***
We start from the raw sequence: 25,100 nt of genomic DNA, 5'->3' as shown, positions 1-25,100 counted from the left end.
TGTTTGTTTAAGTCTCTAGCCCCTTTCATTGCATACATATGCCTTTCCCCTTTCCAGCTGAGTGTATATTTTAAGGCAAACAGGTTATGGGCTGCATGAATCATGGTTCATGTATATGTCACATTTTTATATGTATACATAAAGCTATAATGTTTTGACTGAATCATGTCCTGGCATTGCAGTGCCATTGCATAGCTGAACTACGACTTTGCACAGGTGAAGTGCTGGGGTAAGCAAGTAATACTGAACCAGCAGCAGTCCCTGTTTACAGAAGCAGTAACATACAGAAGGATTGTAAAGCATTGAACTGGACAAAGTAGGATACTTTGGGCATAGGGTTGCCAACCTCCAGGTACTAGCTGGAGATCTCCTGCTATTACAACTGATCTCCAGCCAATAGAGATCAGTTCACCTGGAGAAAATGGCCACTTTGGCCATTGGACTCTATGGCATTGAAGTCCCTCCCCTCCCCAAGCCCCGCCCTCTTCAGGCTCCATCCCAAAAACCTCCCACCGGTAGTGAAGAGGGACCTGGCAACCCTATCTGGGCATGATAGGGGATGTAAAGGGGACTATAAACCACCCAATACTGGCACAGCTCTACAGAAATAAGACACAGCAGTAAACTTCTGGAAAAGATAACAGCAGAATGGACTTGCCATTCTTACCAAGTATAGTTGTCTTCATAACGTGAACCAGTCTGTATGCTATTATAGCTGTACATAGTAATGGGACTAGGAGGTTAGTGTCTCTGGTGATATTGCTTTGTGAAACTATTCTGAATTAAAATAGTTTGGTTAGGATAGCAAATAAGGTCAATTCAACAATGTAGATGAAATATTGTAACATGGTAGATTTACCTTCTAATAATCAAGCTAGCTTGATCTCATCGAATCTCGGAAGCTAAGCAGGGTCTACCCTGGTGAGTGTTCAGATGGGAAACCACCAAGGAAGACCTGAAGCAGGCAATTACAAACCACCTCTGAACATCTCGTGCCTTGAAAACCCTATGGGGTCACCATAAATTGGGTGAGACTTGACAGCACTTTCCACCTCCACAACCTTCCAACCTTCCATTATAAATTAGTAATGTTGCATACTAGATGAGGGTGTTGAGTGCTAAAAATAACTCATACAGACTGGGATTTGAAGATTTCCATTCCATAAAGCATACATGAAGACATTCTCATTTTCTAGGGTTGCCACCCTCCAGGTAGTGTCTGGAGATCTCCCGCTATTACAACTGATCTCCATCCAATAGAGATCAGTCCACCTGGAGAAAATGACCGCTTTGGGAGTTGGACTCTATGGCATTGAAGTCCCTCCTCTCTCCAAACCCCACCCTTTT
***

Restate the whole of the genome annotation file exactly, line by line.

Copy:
We start from the raw sequence: 25,100 nt of genomic DNA, 5'->3' as shown, positions 1-25,100 counted from the left end.
TGTTTGTTTAAGTCTCTAGCCCCTTTCATTGCATACATATGCCTTTCCCCTTTCCAGCTGAGTGTATATTTTAAGGCAAACAGGTTATGGGCTGCATGAATCATGGTTCATGTATATGTCACATTTTTATATGTATACATAAAGCTATAATGTTTTGACTGAATCATGTCCTGGCATTGCAGTGCCATTGCATAGCTGAACTACGACTTTGCACAGGTGAAGTGCTGGGGTAAGCAAGTAATACTGAACCAGCAGCAGTCCCTGTTTACAGAAGCAGTAACATACAGAAGGATTGTAAAGCATTGAACTGGACAAAGTAGGATACTTTGGGCATAGGGTTGCCAACCTCCAGGTACTAGCTGGAGATCTCCTGCTATTACAACTGATCTCCAGCCAATAGAGATCAGTTCACCTGGAGAAAATGGCCACTTTGGCCATTGGACTCTATGGCATTGAAGTCCCTCCCCTCCCCAAGCCCCGCCCTCTTCAGGCTCCATCCCAAAAACCTCCCACCGGTAGTGAAGAGGGACCTGGCAACCCTATCTGGGCATGATAGGGGATGTAAAGGGGACTATAAACCACCCAATACTGGCACAGCTCTACAGAAATAAGACACAGCAGTAAACTTCTGGAAAAGATAACAGCAGAATGGACTTGCCATTCTTACCAAGTATAGTTGTCTTCATAACGTGAACCAGTCTGTATGCTATTATAGCTGTACATAGTAATGGGACTAGGAGGTTAGTGTCTCTGGTGATATTGCTTTGTGAAACTATTCTGAATTAAAATAGTTTGGTTAGGATAGCAAATAAGGTCAATTCAACAATGTAGATGAAATATTGTAACATGGTAGATTTACCTTCTAATAATCAAGCTAGCTTGATCTCATCGAATCTCGGAAGCTAAGCAGGGTCTACCCTGGTGAGTGTTCAGATGGGAAACCACCAAGGAAGACCTGAAGCAGGCAATTACAAACCACCTCTGAACATCTCGTGCCTTGAAAACCCTATGGGGTCACCATAAATTGGGTGAGACTTGACAGCACTTTCCACCTCCACAACCTTCCAACCTTCCATTATAAATTAGTAATGTTGCATACTAGATGAGGGTGTTGAGTGCTAAAAATAACTCATACAGACTGGGATTTGAAGATTTCCATTCCATAAAGCATACATGAAGACATTCTCATTTTCTAGGGTTGCCACCCTCCAGGTAGTGTCTGGAGATCTCCCGCTATTACAACTGATCTCCATCCAATAGAGATCAGTCCACCTGGAGAAAATGACCGCTTTGGGAGTTGGACTCTATGGCATTGAAGTCCCTCCTCTCTCCAAACCCCACCCTTTT